In less than a week I’ll be back in Greece. I can’t wait to leave the grey skies behind.
Still desperately trying to sort the garden out before I go I finally managed to rescue the potatoes from the sodden ground. This year the harvest totalled a more modest 50 lbs compared with 110 lbs last year which far exceeded my needs and meant that friends and family were often the perplexed recipients of the blue potatoes which I grow. This year the crop is just about right. The ‘crop’ of leeks was depressingly poor, by far the worst I have ever had, a result of the excessively wet and cold weather just after planting.
The emptied beds in the vegetable garden are now draped in weed suppressant fabric and hopefully will be rested and ready for the Autumn planting of garlic and onions when I get back. The winter brassicas, red cabbage, sprouts and purple sprouting broccoli, are looking vigorous but have suddenly been attacked by caterpillars and dense clouds of whitefly. Except for slug pellets, without which there would be nothing left, I don’t use chemical controls on the veg so I have tried picking off the caterpillars and I just hope that the plants are strong enough to withstand the assault by the whitefly.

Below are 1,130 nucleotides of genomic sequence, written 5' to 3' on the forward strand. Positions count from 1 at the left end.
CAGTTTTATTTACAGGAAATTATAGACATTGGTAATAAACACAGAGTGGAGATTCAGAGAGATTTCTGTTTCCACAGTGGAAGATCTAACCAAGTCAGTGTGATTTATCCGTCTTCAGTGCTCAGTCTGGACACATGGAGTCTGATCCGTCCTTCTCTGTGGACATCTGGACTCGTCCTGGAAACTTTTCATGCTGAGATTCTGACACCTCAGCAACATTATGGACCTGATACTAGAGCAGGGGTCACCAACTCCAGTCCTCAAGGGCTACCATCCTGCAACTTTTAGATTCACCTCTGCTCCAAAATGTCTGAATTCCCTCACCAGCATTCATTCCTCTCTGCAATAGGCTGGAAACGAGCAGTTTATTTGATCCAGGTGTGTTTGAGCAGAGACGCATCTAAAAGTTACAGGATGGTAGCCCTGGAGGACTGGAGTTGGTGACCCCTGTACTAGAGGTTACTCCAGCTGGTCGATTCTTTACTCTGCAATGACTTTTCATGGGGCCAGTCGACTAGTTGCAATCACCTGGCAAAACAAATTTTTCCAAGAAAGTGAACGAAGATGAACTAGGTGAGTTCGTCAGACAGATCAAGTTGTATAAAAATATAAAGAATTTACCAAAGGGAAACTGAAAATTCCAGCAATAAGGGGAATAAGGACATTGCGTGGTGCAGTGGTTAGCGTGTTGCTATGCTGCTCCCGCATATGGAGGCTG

But it’s not all been domestic. A couple of times I have escaped to the top of the mountain. 16 August is now always one of the difficult dates for me so I took myself off to the top of Garn Wen and then on up the ridge before dropping down an ancient ‘sunken way’ to the Goose and Cuckoo for a pub lunch.
Entirely within the Brecon Beacons National Park it’s a great walk with impressive views all round. Starting on the Monmouthshire and Brecon Canal the route climbs up to the Folly Tower and then follows the ridge northward. Once on the top of the ridge the showers could be seen sweeping across the landscape. Despite periodically darkening skies the only time it rained where I was was when I was tucking into my ploughman’s’ lunch in the Goose. I had watched one shower approaching across the valley from the West and had quickened my pace so that it passed behind me, thereby avoiding the need to break out the wet weather gear.
Knowing that heavy showers were forecast I had prepared accordingly so in my day-sack I had a lightweight waterproof cag, a thin fleece mid-layer and a pair of overtrousers. A lot of stuff rammed into the small rucksack for a few hours walking and I couldn’t help but think wistfully about how little I would need to carry next week in Greece. A spare T-shirt to put on should I sit in a taverna en-route so as to not subject other customers to the one I wear for walking. And a hat to wear in the middle of the day. The rest is camera equipment, water, snack and first aid kit. I sighed, nostalged, and then got on with dragging by booted feet over the wet ground and looking forward to walking everywhere in sandals once again.